For 40 years, he sent bits of Albert Einstein’s brain to leading neuroscientists for them to study, believing that the theft of Einstein’s brain was his scientific duty! What is left of the brain now resides back at Princeton where it started. Harvey tried to return it to Albert Einstein’s daughter at one point, but she didn’t want it, so he gave it back to the university.

Enrolled were 28 Alzheimer’s patients and 11 healthy elderly controls. Alzheimer’s patients were randomly assigned to 6-month double-blind galantamine treatment or placebo, with a 6-month open-label extension phase. DTI was performed at baseline, as well as at 6 and 12-month follow-up in Alzheimer’s patients. Galantamine/placebo administration was started at a daily single dose of 8 mg for 4 weeks then increased to 16 mg daily for 4 weeks and continued with 24 mg through the study, including the open-label extension.

The research team’s findings show
that Einstein had more
extensive connections between
certain parts of his cerebral
hemispheres compared to both
younger and older control groups.

The researchers measured FA in regions of interest covering the posterior cingulate and corpus callosum. At 6-month follow-up, the Alzheimer’s group showed significant FA decline in the left posterior cingulate, the upper part of the “limbic lobe.” The posterior cingulate has been shown to communicate with various brain networks simultaneously, including those involving the corpus callosum.

Galantamine Preserved the Corpus Callosum

Of greater significance, FA decline was significantly preserved in the posterior body of the corpus callosum in the Alzheimer’s group with treatment compared to placebo after 6 months. At 12-month follow-up, the Alzheimer’s patients maintained a significant FA decline in the left posterior cingulate. Yet there were no differences in FA decline between initial treatment and placebo groups after the 6-month open-label extension phase. The decline of the first 6 months was reversed. Corpus callosum bidirectionality appeared to diminish.

Possible Masking in the Follow-up Part of the Study

The apparent inability of galantamine to preserve regional FA decline, during the additional 6-month open-label treatment in the corpus callosum was puzzling. Nevertheless, a 3-month follow-up study using functional MRI (fMRI), a technique to measure blood flow in the brain, reported significant treatment effects of galantamine on visual processing in Alzheimer’s disease. In combination, these findings may relate to a functional effect of galantamine on the posterior association cortex that sends interhemispheric connections through the posterior corpus callosum.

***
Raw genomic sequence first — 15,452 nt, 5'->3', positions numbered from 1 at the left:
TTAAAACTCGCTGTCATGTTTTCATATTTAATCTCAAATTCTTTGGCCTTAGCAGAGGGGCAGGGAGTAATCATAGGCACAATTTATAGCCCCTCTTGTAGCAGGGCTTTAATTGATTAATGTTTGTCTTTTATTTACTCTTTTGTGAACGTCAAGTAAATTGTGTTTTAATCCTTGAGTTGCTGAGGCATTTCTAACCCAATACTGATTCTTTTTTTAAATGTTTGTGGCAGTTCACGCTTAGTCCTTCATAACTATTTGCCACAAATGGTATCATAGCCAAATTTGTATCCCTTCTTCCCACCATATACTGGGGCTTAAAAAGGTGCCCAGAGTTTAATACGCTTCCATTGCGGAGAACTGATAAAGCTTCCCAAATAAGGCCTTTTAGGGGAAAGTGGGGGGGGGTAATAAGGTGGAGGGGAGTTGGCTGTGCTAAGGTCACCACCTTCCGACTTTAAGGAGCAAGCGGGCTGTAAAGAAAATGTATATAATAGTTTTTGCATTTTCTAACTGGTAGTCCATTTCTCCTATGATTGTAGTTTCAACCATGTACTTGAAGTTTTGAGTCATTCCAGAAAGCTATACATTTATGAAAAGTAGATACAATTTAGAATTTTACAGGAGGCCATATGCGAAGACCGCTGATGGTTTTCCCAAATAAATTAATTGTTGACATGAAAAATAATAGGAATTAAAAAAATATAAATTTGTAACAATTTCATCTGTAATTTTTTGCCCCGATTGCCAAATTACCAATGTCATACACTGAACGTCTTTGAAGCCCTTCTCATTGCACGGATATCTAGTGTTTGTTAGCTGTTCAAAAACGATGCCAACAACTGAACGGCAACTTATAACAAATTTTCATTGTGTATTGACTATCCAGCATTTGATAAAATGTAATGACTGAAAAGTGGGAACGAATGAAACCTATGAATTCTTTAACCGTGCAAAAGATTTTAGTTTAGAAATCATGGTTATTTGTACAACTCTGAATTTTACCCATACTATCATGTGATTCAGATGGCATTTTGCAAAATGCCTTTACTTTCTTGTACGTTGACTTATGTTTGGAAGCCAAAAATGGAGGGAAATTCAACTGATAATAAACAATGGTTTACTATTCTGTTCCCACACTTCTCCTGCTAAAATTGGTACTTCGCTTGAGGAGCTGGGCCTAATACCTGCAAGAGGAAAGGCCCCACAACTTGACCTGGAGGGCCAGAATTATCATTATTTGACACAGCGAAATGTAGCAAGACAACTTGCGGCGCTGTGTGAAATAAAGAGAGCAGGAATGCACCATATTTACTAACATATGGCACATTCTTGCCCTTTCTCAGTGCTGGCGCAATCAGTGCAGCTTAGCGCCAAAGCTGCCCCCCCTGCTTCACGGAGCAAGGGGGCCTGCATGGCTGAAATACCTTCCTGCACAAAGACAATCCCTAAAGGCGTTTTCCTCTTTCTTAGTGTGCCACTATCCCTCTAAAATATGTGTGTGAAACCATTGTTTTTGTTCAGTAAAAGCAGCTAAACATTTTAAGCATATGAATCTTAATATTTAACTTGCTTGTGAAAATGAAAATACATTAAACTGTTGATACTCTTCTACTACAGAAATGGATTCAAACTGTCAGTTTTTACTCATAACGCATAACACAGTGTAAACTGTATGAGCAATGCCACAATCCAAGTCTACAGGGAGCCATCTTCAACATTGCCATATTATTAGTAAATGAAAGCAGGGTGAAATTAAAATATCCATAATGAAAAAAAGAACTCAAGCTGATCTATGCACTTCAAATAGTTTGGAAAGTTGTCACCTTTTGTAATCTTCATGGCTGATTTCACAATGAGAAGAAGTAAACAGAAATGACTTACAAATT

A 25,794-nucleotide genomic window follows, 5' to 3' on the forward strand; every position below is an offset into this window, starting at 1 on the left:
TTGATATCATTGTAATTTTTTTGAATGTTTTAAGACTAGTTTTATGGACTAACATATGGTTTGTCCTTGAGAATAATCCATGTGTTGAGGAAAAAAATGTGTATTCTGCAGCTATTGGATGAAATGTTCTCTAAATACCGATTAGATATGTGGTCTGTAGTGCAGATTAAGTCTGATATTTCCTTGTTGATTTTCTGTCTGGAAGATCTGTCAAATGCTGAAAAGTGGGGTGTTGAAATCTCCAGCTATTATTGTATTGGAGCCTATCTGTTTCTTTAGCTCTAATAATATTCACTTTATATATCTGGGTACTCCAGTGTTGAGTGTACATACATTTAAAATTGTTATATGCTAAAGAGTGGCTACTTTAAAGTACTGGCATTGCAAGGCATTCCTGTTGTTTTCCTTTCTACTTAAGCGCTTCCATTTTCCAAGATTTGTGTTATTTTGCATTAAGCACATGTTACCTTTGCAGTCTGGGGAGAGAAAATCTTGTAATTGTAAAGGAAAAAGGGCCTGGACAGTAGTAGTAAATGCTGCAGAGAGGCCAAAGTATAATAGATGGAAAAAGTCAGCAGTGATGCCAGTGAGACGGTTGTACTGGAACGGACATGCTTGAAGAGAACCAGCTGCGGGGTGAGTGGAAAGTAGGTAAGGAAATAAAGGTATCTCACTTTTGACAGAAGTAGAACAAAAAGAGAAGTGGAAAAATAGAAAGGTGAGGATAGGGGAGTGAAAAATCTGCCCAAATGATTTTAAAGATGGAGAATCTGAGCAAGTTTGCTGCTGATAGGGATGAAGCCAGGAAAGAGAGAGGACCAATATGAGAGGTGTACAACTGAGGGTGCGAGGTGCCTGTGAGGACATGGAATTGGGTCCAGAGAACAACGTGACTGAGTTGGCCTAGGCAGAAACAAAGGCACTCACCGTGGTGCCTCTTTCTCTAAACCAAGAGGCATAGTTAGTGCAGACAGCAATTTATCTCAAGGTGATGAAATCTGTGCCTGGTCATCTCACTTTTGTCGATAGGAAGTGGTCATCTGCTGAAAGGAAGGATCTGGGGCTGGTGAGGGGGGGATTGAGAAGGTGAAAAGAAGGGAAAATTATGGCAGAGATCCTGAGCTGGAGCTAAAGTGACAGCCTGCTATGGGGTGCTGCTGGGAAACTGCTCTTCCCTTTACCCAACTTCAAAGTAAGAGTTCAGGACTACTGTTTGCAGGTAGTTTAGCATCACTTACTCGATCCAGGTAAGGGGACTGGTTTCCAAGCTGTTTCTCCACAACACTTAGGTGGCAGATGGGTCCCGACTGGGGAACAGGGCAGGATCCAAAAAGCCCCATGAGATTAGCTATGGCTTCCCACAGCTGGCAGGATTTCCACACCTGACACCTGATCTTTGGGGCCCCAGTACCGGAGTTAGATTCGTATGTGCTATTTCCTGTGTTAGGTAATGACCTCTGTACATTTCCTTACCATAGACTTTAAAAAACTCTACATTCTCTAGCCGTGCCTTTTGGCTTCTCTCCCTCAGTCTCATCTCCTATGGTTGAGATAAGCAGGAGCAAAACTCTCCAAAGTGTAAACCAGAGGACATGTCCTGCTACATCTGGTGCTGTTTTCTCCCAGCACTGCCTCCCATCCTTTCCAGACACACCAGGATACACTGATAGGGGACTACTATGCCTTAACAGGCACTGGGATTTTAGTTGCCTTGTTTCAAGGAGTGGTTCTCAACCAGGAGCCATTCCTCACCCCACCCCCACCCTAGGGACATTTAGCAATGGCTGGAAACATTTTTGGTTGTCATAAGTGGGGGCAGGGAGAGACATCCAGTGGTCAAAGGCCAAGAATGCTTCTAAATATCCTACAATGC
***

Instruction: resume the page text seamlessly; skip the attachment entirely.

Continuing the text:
At 12-month follow-up, the researchers did not find significant treatment effects of galantamine suggesting that the difference in treatment effects on FA decline after the first 6-month treatment period was not preserved in the 6-months open-label extension phase where all patients received galantamine.

Also at 12-months follow-up, FA decline was observed in left posterior cingulate across the Alzheimer’s and control groups without a significant effect of diagnosis. The FA decrease in this area may explain the cross-sectional finding of age-associated regional anisotropy decline in elderly subjects.

The researchers expected to find greater degree of FA decline over time in Alzheimer’s compared to controls. However, higher variation of longitudinal FA values in the Alzheimer’s patients compared to controls may have masked between-group differences of FA values.

The cholinergic compounds for which
there is the most evidence for
balancing activity between the left and
right hemispheres are galantamine,
centrophenoxine, acetyl-L-carnitine,
and particularly CDP-choline.

Also, the decline of FA in healthy elderly subjects agrees with the findings in a study of elderly subjects which demonstrated widespread decline of FA across different fiber tracts over a 2-year period, supporting the validity of the longitudinal FA changes in the current study.

The 12-month follow-up in the corpus callosum reversals may be due to the shorter follow-up period than the previous longitudinal study on corpus callosum area. The finding may either represent fluctuations of scanner parameters between the two time points or true neurobiological effects. If this increase would only reflect changes in scanner parameters, it would suggest a tendency for an increase in FA values over time in all regions, which were studied. This would indicate that the effects of FA reduction were underestimated across the Alzheimer’s and control groups.

The observed increase in the FA may therefore reflect the net effect from the loss of crossing fiber tracts with age and neurodegeneration. The study was limited to detect a short-term effect of galantamine on fiber tract integrity over 6 months as the main outcome, and in addition, the potentially preserved effects after the 6-month open-label extension phase.